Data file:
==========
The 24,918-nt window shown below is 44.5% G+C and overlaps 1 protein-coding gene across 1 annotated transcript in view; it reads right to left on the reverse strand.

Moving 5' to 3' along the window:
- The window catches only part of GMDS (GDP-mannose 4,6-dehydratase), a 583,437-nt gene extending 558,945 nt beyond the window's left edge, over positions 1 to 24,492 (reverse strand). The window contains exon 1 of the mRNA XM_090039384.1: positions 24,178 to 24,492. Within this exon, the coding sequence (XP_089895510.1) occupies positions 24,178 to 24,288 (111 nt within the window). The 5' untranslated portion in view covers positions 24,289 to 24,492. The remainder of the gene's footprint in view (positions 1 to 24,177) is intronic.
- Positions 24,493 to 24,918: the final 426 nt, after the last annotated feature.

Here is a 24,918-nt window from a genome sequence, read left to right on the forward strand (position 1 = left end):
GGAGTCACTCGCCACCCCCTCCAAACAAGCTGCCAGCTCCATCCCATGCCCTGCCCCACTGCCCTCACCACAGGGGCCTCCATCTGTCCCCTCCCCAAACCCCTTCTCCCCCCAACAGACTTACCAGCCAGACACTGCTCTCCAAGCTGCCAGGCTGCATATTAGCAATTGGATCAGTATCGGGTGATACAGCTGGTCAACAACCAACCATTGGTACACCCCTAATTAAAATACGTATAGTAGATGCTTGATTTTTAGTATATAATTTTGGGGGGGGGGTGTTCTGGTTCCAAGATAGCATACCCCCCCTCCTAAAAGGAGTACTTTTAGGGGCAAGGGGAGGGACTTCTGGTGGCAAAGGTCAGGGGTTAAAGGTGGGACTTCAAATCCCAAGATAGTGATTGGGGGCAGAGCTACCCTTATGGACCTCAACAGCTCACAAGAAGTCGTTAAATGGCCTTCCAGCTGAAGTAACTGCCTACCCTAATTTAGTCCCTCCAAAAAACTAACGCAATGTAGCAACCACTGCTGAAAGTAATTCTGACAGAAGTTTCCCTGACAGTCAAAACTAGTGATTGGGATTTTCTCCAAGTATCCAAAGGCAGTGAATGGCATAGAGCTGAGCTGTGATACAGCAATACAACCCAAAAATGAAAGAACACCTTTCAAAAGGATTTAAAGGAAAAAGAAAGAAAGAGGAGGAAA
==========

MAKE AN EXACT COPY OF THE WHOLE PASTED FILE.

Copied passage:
The 24,918-nt window shown below is 44.5% G+C and overlaps 1 protein-coding gene across 1 annotated transcript in view; it reads right to left on the reverse strand.

Moving 5' to 3' along the window:
- The window catches only part of GMDS (GDP-mannose 4,6-dehydratase), a 583,437-nt gene extending 558,945 nt beyond the window's left edge, over positions 1 to 24,492 (reverse strand). The window contains exon 1 of the mRNA XM_090039384.1: positions 24,178 to 24,492. Within this exon, the coding sequence (XP_089895510.1) occupies positions 24,178 to 24,288 (111 nt within the window). The 5' untranslated portion in view covers positions 24,289 to 24,492. The remainder of the gene's footprint in view (positions 1 to 24,177) is intronic.
- Positions 24,493 to 24,918: the final 426 nt, after the last annotated feature.

Here is a 24,918-nt window from a genome sequence, read left to right on the forward strand (position 1 = left end):
GGAGTCACTCGCCACCCCCTCCAAACAAGCTGCCAGCTCCATCCCATGCCCTGCCCCACTGCCCTCACCACAGGGGCCTCCATCTGTCCCCTCCCCAAACCCCTTCTCCCCCCAACAGACTTACCAGCCAGACACTGCTCTCCAAGCTGCCAGGCTGCATATTAGCAATTGGATCAGTATCGGGTGATACAGCTGGTCAACAACCAACCATTGGTACACCCCTAATTAAAATACGTATAGTAGATGCTTGATTTTTAGTATATAATTTTGGGGGGGGGGTGTTCTGGTTCCAAGATAGCATACCCCCCCTCCTAAAAGGAGTACTTTTAGGGGCAAGGGGAGGGACTTCTGGTGGCAAAGGTCAGGGGTTAAAGGTGGGACTTCAAATCCCAAGATAGTGATTGGGGGCAGAGCTACCCTTATGGACCTCAACAGCTCACAAGAAGTCGTTAAATGGCCTTCCAGCTGAAGTAACTGCCTACCCTAATTTAGTCCCTCCAAAAAACTAACGCAATGTAGCAACCACTGCTGAAAGTAATTCTGACAGAAGTTTCCCTGACAGTCAAAACTAGTGATTGGGATTTTCTCCAAGTATCCAAAGGCAGTGAATGGCATAGAGCTGAGCTGTGATACAGCAATACAACCCAAAAATGAAAGAACACCTTTCAAAAGGATTTAAAGGAAAAAGAAAGAAAGAGGAGGAAA